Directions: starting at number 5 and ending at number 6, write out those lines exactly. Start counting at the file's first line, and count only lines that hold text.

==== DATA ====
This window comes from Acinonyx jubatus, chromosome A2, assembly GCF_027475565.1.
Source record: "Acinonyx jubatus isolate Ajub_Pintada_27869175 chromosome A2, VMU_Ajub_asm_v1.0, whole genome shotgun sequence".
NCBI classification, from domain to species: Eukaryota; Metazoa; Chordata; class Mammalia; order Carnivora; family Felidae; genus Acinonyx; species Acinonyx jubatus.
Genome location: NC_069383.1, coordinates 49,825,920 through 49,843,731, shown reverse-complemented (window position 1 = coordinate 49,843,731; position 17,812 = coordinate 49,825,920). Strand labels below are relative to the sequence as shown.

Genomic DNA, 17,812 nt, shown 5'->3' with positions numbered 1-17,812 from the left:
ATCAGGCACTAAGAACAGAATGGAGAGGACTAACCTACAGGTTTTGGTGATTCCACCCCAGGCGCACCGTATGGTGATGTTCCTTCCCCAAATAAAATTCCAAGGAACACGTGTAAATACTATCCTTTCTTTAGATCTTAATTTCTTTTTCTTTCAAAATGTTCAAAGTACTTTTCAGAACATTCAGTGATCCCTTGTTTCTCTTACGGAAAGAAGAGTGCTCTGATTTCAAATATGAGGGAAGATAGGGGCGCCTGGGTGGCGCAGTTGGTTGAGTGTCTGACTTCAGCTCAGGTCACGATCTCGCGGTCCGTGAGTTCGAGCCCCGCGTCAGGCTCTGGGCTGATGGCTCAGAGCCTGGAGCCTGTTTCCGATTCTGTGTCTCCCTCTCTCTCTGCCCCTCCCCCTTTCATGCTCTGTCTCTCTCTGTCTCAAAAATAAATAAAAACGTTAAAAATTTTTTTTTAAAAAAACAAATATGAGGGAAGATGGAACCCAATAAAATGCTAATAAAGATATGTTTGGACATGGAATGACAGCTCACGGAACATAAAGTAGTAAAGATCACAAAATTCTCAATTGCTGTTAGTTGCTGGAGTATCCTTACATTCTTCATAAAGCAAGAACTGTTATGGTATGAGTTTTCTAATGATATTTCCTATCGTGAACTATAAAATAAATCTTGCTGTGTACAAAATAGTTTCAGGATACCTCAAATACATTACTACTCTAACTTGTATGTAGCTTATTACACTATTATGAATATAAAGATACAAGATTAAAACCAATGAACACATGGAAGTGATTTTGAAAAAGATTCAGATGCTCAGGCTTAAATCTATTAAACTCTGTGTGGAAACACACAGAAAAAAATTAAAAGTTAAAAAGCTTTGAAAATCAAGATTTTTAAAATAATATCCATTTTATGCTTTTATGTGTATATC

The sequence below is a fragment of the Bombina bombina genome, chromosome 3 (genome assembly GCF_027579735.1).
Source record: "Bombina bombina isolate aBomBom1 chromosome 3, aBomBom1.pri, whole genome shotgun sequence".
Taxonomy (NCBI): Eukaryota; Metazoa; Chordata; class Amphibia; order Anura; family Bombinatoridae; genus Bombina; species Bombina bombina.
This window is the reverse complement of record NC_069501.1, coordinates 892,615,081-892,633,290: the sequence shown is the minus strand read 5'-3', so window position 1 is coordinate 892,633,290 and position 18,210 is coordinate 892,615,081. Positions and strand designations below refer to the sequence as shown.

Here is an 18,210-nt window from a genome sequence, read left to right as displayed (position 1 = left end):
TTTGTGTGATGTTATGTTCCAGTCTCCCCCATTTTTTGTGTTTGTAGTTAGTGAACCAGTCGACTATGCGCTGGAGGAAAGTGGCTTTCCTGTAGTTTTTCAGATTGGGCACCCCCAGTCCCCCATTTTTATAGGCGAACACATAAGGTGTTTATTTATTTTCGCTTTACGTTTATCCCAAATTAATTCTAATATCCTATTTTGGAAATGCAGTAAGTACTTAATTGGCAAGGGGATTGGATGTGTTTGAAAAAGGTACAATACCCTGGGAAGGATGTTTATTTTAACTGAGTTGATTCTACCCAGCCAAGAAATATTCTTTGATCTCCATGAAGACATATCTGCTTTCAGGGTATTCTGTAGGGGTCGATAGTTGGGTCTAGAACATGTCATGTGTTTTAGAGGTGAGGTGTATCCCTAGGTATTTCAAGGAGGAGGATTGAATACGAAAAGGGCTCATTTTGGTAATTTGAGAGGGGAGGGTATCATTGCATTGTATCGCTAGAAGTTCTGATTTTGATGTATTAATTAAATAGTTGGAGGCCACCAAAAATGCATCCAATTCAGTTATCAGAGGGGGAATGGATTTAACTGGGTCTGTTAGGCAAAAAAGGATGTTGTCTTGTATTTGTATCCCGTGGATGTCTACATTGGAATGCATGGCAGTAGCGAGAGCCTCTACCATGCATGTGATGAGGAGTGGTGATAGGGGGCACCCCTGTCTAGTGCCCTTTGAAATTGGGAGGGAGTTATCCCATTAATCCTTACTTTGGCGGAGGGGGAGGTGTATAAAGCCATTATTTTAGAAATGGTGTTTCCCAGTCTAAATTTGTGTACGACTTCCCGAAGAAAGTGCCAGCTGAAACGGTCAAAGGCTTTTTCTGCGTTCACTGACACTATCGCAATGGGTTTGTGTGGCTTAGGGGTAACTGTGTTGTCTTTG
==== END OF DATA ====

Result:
Genomic DNA, 17,812 nt, shown 5'->3' with positions numbered 1-17,812 from the left:
ATCAGGCACTAAGAACAGAATGGAGAGGACTAACCTACAGGTTTTGGTGATTCCACCCCAGGCGCACCGTATGGTGATGTTCCTTCCCCAAATAAAATTCCAAGGAACACGTGTAAATACTATCCTTTCTTTAGATCTTAATTTCTTTTTCTTTCAAAATGTTCAAAGTACTTTTCAGAACATTCAGTGATCCCTTGTTTCTCTTACGGAAAGAAGAGTGCTCTGATTTCAAATATGAGGGAAGATAGGGGCGCCTGGGTGGCGCAGTTGGTTGAGTGTCTGACTTCAGCTCAGGTCACGATCTCGCGGTCCGTGAGTTCGAGCCCCGCGTCAGGCTCTGGGCTGATGGCTCAGAGCCTGGAGCCTGTTTCCGATTCTGTGTCTCCCTCTCTCTCTGCCCCTCCCCCTTTCATGCTCTGTCTCTCTCTGTCTCAAAAATAAATAAAAACGTTAAAAATTTTTTTTTAAAAAAACAAATATGAGGGAAGATGGAACCCAATAAAATGCTAATAAAGATATGTTTGGACATGGAATGACAGCTCACGGAACATAAAGTAGTAAAGATCACAAAATTCTCAATTGCTGTTAGTTGCTGGAGTATCCTTACATTCTTCATAAAGCAAGAACTGTTATGGTATGAGTTTTCTAATGATATTTCCTATCGTGAACTATAAAATAAATCTTGCTGTGTACAAAATAGTTTCAGGATACCTCAAATACATTACTACTCTAACTTGTATGTAGCTTATTACACTATTATGAATATAAAGATACAAGATTAAAACCAATGAACACATGGAAGTGATTTTGAAAAAGATTCAGATGCTCAGGCTTAAATCTATTAAACTCTGTGTGGAAACACACAGAAAAAAATTAAAAGTTAAAAAGCTTTGAAAATCAAGATTTTTAAAATAATATCCATTTTATGCTTTTATGTGTATATC